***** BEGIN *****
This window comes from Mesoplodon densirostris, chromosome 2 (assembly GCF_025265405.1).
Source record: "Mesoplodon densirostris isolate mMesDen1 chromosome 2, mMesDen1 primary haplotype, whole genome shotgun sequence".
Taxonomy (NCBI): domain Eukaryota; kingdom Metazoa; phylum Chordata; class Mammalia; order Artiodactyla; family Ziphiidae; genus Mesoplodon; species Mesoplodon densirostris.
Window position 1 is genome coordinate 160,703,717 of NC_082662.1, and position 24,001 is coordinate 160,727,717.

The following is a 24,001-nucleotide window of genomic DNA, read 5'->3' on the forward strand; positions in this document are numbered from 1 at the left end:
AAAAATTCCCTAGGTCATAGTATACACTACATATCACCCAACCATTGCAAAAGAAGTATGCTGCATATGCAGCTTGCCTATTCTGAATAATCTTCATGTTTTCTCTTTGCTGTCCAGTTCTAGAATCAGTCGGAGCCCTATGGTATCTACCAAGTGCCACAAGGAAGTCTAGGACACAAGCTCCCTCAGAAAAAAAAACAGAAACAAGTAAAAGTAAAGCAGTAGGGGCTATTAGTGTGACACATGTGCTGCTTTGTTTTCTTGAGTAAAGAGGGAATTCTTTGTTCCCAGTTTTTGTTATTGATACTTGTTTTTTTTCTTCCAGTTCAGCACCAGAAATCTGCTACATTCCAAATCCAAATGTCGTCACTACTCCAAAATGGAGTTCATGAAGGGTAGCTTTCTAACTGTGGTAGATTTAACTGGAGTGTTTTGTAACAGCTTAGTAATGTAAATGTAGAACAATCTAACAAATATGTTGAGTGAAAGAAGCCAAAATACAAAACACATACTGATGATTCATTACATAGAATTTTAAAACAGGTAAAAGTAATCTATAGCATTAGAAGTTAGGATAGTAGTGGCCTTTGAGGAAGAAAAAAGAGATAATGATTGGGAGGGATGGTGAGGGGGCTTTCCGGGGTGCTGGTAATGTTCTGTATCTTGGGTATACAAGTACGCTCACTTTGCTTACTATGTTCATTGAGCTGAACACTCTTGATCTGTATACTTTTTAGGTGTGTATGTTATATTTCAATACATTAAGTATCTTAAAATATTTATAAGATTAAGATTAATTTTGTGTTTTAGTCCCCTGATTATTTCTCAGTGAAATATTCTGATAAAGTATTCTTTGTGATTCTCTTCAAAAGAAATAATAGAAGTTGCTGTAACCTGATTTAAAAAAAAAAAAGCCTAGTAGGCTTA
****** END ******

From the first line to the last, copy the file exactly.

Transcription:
This window comes from Mesoplodon densirostris, chromosome 2 (assembly GCF_025265405.1).
Source record: "Mesoplodon densirostris isolate mMesDen1 chromosome 2, mMesDen1 primary haplotype, whole genome shotgun sequence".
Taxonomy (NCBI): domain Eukaryota; kingdom Metazoa; phylum Chordata; class Mammalia; order Artiodactyla; family Ziphiidae; genus Mesoplodon; species Mesoplodon densirostris.
Window position 1 is genome coordinate 160,703,717 of NC_082662.1, and position 24,001 is coordinate 160,727,717.

The following is a 24,001-nucleotide window of genomic DNA, read 5'->3' on the forward strand; positions in this document are numbered from 1 at the left end:
AAAAATTCCCTAGGTCATAGTATACACTACATATCACCCAACCATTGCAAAAGAAGTATGCTGCATATGCAGCTTGCCTATTCTGAATAATCTTCATGTTTTCTCTTTGCTGTCCAGTTCTAGAATCAGTCGGAGCCCTATGGTATCTACCAAGTGCCACAAGGAAGTCTAGGACACAAGCTCCCTCAGAAAAAAAAACAGAAACAAGTAAAAGTAAAGCAGTAGGGGCTATTAGTGTGACACATGTGCTGCTTTGTTTTCTTGAGTAAAGAGGGAATTCTTTGTTCCCAGTTTTTGTTATTGATACTTGTTTTTTTTCTTCCAGTTCAGCACCAGAAATCTGCTACATTCCAAATCCAAATGTCGTCACTACTCCAAAATGGAGTTCATGAAGGGTAGCTTTCTAACTGTGGTAGATTTAACTGGAGTGTTTTGTAACAGCTTAGTAATGTAAATGTAGAACAATCTAACAAATATGTTGAGTGAAAGAAGCCAAAATACAAAACACATACTGATGATTCATTACATAGAATTTTAAAACAGGTAAAAGTAATCTATAGCATTAGAAGTTAGGATAGTAGTGGCCTTTGAGGAAGAAAAAAGAGATAATGATTGGGAGGGATGGTGAGGGGGCTTTCCGGGGTGCTGGTAATGTTCTGTATCTTGGGTATACAAGTACGCTCACTTTGCTTACTATGTTCATTGAGCTGAACACTCTTGATCTGTATACTTTTTAGGTGTGTATGTTATATTTCAATACATTAAGTATCTTAAAATATTTATAAGATTAAGATTAATTTTGTGTTTTAGTCCCCTGATTATTTCTCAGTGAAATATTCTGATAAAGTATTCTTTGTGATTCTCTTCAAAAGAAATAATAGAAGTTGCTGTAACCTGATTTAAAAAAAAAAAAGCCTAGTAGGCTTA